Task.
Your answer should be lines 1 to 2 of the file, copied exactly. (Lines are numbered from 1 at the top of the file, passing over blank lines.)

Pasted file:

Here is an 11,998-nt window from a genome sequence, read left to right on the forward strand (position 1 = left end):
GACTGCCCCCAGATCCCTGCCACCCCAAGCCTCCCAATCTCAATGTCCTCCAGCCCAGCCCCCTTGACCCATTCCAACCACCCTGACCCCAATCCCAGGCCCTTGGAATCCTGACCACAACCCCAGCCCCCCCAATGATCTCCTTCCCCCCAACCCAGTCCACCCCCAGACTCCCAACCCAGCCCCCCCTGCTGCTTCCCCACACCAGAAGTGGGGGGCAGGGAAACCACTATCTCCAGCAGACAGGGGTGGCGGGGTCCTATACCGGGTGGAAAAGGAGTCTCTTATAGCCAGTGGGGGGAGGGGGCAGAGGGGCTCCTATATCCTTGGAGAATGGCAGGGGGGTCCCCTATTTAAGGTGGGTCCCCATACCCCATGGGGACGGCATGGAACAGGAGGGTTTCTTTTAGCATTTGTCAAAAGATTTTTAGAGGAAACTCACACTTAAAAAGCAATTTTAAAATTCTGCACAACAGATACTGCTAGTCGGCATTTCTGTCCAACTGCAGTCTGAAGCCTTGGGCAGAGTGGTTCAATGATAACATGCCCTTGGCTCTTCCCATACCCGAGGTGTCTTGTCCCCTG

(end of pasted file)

Here is an 11,998-nt window from a genome sequence, read left to right on the forward strand (position 1 = left end):
GACTGCCCCCAGATCCCTGCCACCCCAAGCCTCCCAATCTCAATGTCCTCCAGCCCAGCCCCCTTGACCCATTCCAACCACCCTGACCCCAATCCCAGGCCCTTGGAATCCTGACCACAACCCCAGCCCCCCCAATGATCTCCTTCCCCCCAACCCAGTCCACCCCCAGACTCCCAACCCAGCCCCCCCTGCTGCTTCCCCACACCAGAAGTGGGGGGCAGGGAAACCACTATCTCCAGCAGACAGGGGTGGCGGGGTCCTATACCGGGTGGAAAAGGAGTCTCTTATAGCCAGTGGGGGGAGGGGGCAGAGGGGCTCCTATATCCTTGGAGAATGGCAGGGGGGTCCCCTATTTAAGGTGGGTCCCCATACCCCATGGGGACGGCATGGAACAGGAGGGTTTCTTTTAGCATTTGTCAAAAGATTTTTAGAGGAAACTCACACTTAAAAAGCAATTTTAAAATTCTGCACAACAGATACTGCTAGTCGGCATTTCTGTCCAACTGCAGTCTGAAGCCTTGGGCAGAGTGGTTCAATGATAACATGCCCTTGGCTCTTCCCATACCCGAGGTGTCTTGTCCCCTG